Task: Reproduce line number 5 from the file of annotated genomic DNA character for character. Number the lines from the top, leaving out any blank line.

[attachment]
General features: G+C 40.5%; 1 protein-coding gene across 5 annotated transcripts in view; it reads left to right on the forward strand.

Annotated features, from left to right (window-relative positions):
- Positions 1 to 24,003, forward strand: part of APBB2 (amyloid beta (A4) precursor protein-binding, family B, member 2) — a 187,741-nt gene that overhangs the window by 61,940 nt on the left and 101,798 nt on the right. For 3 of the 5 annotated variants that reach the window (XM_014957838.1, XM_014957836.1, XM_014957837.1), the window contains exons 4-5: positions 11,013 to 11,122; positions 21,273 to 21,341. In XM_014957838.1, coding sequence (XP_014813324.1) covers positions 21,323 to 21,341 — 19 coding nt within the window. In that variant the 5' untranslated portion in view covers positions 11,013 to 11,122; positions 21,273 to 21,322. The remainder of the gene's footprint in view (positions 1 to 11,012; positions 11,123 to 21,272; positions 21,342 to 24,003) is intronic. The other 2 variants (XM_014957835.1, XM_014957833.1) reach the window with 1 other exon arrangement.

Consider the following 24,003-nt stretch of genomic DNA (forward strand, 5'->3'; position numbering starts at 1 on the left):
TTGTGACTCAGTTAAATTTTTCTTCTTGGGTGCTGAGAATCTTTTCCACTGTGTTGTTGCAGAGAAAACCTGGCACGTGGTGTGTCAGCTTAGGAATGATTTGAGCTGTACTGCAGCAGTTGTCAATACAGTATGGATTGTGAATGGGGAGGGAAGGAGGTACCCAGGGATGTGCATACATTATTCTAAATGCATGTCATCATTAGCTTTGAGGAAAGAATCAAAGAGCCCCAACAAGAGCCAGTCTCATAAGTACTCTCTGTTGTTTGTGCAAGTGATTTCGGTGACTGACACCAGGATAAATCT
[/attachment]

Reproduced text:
TTGTGACTCAGTTAAATTTTTCTTCTTGGGTGCTGAGAATCTTTTCCACTGTGTTGTTGCAGAGAAAACCTGGCACGTGGTGTGTCAGCTTAGGAATGATTTGAGCTGTACTGCAGCAGTTGTCAATACAGTATGGATTGTGAATGGGGAGGGAAGGAGGTACCCAGGGATGTGCATACATTATTCTAAATGCATGTCATCATTAGCTTTGAGGAAAGAATCAAAGAGCCCCAACAAGAGCCAGTCTCATAAGTACTCTCTGTTGTTTGTGCAAGTGATTTCGGTGACTGACACCAGGATAAATCT